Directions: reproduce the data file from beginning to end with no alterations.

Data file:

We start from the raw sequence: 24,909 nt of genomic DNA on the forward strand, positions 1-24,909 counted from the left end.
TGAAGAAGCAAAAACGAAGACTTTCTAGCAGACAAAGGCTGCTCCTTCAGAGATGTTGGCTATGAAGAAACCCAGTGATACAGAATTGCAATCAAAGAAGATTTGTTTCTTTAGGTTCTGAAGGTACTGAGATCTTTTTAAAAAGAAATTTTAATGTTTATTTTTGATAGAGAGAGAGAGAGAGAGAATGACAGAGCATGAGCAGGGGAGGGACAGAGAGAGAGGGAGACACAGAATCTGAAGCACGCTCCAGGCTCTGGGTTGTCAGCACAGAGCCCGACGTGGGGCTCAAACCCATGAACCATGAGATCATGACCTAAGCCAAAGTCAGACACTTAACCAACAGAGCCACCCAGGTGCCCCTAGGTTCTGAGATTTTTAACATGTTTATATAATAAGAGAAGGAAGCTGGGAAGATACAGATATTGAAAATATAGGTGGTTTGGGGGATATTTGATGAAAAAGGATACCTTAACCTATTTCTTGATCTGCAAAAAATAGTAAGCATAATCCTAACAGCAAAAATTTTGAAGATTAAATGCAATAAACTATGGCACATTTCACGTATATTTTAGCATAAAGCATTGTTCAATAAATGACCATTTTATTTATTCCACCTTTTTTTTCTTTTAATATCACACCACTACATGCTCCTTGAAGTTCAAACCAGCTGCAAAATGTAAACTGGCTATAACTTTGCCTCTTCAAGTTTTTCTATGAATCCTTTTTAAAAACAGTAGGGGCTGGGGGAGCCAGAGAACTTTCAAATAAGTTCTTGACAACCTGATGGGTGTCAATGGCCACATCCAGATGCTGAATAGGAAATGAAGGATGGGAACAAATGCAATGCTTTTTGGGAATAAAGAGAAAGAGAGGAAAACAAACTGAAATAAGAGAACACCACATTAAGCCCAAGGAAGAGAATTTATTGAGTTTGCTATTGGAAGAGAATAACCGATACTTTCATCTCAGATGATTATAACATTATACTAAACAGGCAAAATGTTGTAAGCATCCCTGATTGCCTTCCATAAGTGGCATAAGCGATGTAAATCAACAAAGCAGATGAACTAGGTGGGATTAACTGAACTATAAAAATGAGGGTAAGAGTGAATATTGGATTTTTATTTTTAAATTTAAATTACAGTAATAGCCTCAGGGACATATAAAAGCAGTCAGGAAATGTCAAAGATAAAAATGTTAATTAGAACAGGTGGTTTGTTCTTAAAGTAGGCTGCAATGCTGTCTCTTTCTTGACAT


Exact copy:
We start from the raw sequence: 24,909 nt of genomic DNA on the forward strand, positions 1-24,909 counted from the left end.
TGAAGAAGCAAAAACGAAGACTTTCTAGCAGACAAAGGCTGCTCCTTCAGAGATGTTGGCTATGAAGAAACCCAGTGATACAGAATTGCAATCAAAGAAGATTTGTTTCTTTAGGTTCTGAAGGTACTGAGATCTTTTTAAAAAGAAATTTTAATGTTTATTTTTGATAGAGAGAGAGAGAGAGAGAATGACAGAGCATGAGCAGGGGAGGGACAGAGAGAGAGGGAGACACAGAATCTGAAGCACGCTCCAGGCTCTGGGTTGTCAGCACAGAGCCCGACGTGGGGCTCAAACCCATGAACCATGAGATCATGACCTAAGCCAAAGTCAGACACTTAACCAACAGAGCCACCCAGGTGCCCCTAGGTTCTGAGATTTTTAACATGTTTATATAATAAGAGAAGGAAGCTGGGAAGATACAGATATTGAAAATATAGGTGGTTTGGGGGATATTTGATGAAAAAGGATACCTTAACCTATTTCTTGATCTGCAAAAAATAGTAAGCATAATCCTAACAGCAAAAATTTTGAAGATTAAATGCAATAAACTATGGCACATTTCACGTATATTTTAGCATAAAGCATTGTTCAATAAATGACCATTTTATTTATTCCACCTTTTTTTTCTTTTAATATCACACCACTACATGCTCCTTGAAGTTCAAACCAGCTGCAAAATGTAAACTGGCTATAACTTTGCCTCTTCAAGTTTTTCTATGAATCCTTTTTAAAAACAGTAGGGGCTGGGGGAGCCAGAGAACTTTCAAATAAGTTCTTGACAACCTGATGGGTGTCAATGGCCACATCCAGATGCTGAATAGGAAATGAAGGATGGGAACAAATGCAATGCTTTTTGGGAATAAAGAGAAAGAGAGGAAAACAAACTGAAATAAGAGAACACCACATTAAGCCCAAGGAAGAGAATTTATTGAGTTTGCTATTGGAAGAGAATAACCGATACTTTCATCTCAGATGATTATAACATTATACTAAACAGGCAAAATGTTGTAAGCATCCCTGATTGCCTTCCATAAGTGGCATAAGCGATGTAAATCAACAAAGCAGATGAACTAGGTGGGATTAACTGAACTATAAAAATGAGGGTAAGAGTGAATATTGGATTTTTATTTTTAAATTTAAATTACAGTAATAGCCTCAGGGACATATAAAAGCAGTCAGGAAATGTCAAAGATAAAAATGTTAATTAGAACAGGTGGTTTGTTCTTAAAGTAGGCTGCAATGCTGTCTCTTTCTTGACAT